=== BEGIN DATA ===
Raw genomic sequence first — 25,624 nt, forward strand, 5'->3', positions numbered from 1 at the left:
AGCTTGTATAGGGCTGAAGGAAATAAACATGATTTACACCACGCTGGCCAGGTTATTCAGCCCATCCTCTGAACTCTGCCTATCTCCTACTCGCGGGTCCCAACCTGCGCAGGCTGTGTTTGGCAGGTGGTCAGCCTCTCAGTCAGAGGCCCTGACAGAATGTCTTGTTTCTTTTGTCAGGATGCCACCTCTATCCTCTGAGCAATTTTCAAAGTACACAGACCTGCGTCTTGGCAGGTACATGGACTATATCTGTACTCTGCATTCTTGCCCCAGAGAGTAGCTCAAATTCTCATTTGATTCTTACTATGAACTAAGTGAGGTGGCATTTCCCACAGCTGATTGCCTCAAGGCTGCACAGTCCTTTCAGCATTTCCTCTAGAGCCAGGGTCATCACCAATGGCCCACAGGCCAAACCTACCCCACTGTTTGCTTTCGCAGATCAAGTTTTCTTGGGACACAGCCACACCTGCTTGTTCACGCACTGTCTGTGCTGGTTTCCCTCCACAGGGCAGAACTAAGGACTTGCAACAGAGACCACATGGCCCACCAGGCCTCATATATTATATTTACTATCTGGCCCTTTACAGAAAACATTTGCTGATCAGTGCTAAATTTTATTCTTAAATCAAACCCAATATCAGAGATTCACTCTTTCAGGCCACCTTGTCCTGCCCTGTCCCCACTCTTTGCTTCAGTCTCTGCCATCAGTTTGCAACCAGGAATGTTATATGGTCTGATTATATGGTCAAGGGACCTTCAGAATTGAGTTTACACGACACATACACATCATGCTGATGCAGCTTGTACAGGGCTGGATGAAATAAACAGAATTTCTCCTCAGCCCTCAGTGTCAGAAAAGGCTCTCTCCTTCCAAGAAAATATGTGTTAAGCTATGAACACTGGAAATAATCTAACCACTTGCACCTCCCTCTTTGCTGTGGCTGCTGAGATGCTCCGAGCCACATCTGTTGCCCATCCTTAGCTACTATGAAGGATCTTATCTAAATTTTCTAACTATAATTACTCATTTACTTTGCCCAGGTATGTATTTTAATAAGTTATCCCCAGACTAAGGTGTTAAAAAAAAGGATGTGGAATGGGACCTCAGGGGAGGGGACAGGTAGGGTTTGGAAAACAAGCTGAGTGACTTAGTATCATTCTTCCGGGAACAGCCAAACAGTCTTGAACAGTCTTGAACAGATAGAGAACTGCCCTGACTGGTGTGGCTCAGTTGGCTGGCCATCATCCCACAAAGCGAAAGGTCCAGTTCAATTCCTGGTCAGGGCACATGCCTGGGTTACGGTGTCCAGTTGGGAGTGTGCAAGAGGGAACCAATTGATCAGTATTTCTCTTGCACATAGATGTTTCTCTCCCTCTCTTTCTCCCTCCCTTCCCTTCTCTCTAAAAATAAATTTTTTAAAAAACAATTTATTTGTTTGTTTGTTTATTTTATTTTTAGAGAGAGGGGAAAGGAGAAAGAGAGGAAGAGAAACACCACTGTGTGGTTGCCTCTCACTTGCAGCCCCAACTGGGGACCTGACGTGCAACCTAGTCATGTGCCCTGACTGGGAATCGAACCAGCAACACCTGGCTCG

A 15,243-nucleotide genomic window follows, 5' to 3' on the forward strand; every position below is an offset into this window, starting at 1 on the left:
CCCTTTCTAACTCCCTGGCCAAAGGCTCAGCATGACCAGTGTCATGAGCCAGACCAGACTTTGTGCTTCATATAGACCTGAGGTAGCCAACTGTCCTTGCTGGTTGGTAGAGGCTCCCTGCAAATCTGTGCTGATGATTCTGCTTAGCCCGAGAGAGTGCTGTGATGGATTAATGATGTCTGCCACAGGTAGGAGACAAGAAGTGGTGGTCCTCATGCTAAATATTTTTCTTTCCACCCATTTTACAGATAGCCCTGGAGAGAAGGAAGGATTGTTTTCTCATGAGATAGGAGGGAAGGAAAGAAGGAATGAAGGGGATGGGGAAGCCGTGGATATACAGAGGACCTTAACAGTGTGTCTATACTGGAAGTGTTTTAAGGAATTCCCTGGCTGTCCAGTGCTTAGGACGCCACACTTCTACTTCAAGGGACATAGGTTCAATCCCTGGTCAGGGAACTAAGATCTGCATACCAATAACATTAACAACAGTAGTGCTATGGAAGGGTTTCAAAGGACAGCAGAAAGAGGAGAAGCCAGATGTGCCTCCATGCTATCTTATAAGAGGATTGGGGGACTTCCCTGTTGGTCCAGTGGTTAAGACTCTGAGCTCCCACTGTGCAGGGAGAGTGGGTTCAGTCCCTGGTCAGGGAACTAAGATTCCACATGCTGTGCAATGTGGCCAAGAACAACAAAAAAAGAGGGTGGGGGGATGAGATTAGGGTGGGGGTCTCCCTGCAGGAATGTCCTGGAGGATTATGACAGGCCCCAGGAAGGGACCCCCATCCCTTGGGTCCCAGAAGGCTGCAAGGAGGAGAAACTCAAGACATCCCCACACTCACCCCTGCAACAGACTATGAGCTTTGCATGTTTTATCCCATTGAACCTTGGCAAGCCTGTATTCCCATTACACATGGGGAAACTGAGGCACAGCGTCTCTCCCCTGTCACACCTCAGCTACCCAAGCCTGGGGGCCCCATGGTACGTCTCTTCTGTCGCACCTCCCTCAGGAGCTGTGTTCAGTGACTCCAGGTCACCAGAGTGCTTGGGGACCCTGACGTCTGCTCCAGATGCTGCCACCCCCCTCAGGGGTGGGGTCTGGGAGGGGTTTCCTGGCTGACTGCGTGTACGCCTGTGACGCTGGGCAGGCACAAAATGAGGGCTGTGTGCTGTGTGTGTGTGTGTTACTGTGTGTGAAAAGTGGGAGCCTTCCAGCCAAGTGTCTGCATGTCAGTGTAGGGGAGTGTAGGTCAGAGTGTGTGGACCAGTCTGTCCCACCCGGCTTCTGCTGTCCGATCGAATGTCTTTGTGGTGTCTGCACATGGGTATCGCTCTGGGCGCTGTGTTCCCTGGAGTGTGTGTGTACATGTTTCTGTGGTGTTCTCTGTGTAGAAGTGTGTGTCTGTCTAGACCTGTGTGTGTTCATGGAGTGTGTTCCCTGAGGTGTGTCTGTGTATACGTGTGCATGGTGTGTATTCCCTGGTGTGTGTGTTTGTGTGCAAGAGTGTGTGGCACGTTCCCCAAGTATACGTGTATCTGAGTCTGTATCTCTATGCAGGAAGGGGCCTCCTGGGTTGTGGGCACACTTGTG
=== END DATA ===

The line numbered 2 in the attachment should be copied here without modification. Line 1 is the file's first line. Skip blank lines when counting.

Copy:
AGCTTGTATAGGGCTGAAGGAAATAAACATGATTTACACCACGCTGGCCAGGTTATTCAGCCCATCCTCTGAACTCTGCCTATCTCCTACTCGCGGGTCCCAACCTGCGCAGGCTGTGTTTGGCAGGTGGTCAGCCTCTCAGTCAGAGGCCCTGACAGAATGTCTTGTTTCTTTTGTCAGGATGCCACCTCTATCCTCTGAGCAATTTTCAAAGTACACAGACCTGCGTCTTGGCAGGTACATGGACTATATCTGTACTCTGCATTCTTGCCCCAGAGAGTAGCTCAAATTCTCATTTGATTCTTACTATGAACTAAGTGAGGTGGCATTTCCCACAGCTGATTGCCTCAAGGCTGCACAGTCCTTTCAGCATTTCCTCTAGAGCCAGGGTCATCACCAATGGCCCACAGGCCAAACCTACCCCACTGTTTGCTTTCGCAGATCAAGTTTTCTTGGGACACAGCCACACCTGCTTGTTCACGCACTGTCTGTGCTGGTTTCCCTCCACAGGGCAGAACTAAGGACTTGCAACAGAGACCACATGGCCCACCAGGCCTCATATATTATATTTACTATCTGGCCCTTTACAGAAAACATTTGCTGATCAGTGCTAAATTTTATTCTTAAATCAAACCCAATATCAGAGATTCACTCTTTCAGGCCACCTTGTCCTGCCCTGTCCCCACTCTTTGCTTCAGTCTCTGCCATCAGTTTGCAACCAGGAATGTTATATGGTCTGATTATATGGTCAAGGGACCTTCAGAATTGAGTTTACACGACACATACACATCATGCTGATGCAGCTTGTACAGGGCTGGATGAAATAAACAGAATTTCTCCTCAGCCCTCAGTGTCAGAAAAGGCTCTCTCCTTCCAAGAAAATATGTGTTAAGCTATGAACACTGGAAATAATCTAACCACTTGCACCTCCCTCTTTGCTGTGGCTGCTGAGATGCTCCGAGCCACATCTGTTGCCCATCCTTAGCTACTATGAAGGATCTTATCTAAATTTTCTAACTATAATTACTCATTTACTTTGCCCAGGTATGTATTTTAATAAGTTATCCCCAGACTAAGGTGTTAAAAAAAAGGATGTGGAATGGGACCTCAGGGGAGGGGACAGGTAGGGTTTGGAAAACAAGCTGAGTGACTTAGTATCATTCTTCCGGGAACAGCCAAACAGTCTTGAACAGTCTTGAACAGATAGAGAACTGCCCTGACTGGTGTGGCTCAGTTGGCTGGCCATCATCCCACAAAGCGAAAGGTCCAGTTCAATTCCTGGTCAGGGCACATGCCTGGGTTACGGTGTCCAGTTGGGAGTGTGCAAGAGGGAACCAATTGATCAGTATTTCTCTTGCACATAGATGTTTCTCTCCCTCTCTTTCTCCCTCCCTTCCCTTCTCTCTAAAAATAAATTTTTTAAAAAACAATTTATTTGTTTGTTTGTTTATTTTATTTTTAGAGAGAGGGGAAAGGAGAAAGAGAGGAAGAGAAACACCACTGTGTGGTTGCCTCTCACTTGCAGCCCCAACTGGGGACCTGACGTGCAACCTAGTCATGTGCCCTGACTGGGAATCGAACCAGCAACACCTGGCTCG